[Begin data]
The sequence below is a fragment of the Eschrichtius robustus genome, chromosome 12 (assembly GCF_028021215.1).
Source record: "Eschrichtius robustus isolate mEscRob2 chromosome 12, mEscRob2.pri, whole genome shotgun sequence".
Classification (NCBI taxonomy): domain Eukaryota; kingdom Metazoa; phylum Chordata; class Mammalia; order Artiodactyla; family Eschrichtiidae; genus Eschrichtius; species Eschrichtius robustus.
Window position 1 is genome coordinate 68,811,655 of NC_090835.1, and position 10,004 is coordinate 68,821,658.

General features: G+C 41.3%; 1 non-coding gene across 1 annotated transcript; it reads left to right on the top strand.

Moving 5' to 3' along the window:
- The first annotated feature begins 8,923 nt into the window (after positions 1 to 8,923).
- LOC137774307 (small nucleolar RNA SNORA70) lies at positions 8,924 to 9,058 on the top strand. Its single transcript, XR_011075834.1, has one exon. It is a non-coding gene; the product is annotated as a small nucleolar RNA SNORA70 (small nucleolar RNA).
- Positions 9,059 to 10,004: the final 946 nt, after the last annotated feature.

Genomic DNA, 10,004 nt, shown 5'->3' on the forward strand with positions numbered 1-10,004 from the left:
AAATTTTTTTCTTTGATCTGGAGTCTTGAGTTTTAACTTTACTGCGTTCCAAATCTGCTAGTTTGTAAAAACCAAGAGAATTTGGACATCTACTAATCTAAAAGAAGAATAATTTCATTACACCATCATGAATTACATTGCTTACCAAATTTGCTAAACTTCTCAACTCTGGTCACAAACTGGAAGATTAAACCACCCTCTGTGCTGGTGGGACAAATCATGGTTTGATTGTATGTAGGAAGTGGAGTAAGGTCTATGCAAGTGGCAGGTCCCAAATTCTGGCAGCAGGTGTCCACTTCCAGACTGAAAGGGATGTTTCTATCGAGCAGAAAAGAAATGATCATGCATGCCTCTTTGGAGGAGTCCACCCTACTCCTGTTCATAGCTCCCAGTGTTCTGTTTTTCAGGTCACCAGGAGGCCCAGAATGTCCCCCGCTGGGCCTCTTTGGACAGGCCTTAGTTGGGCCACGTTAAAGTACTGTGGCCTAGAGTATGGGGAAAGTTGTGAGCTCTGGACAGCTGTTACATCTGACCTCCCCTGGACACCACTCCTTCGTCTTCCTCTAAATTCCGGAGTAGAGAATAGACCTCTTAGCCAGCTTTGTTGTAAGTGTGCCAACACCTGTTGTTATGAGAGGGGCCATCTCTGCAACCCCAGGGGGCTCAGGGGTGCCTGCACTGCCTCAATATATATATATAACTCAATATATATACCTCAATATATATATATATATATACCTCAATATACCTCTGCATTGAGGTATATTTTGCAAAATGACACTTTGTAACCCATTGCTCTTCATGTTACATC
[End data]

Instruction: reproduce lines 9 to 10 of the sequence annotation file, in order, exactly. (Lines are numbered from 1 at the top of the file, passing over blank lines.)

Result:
- Positions 9,059 to 10,004: the final 946 nt, after the last annotated feature.

Genomic DNA, 10,004 nt, shown 5'->3' on the forward strand with positions numbered 1-10,004 from the left: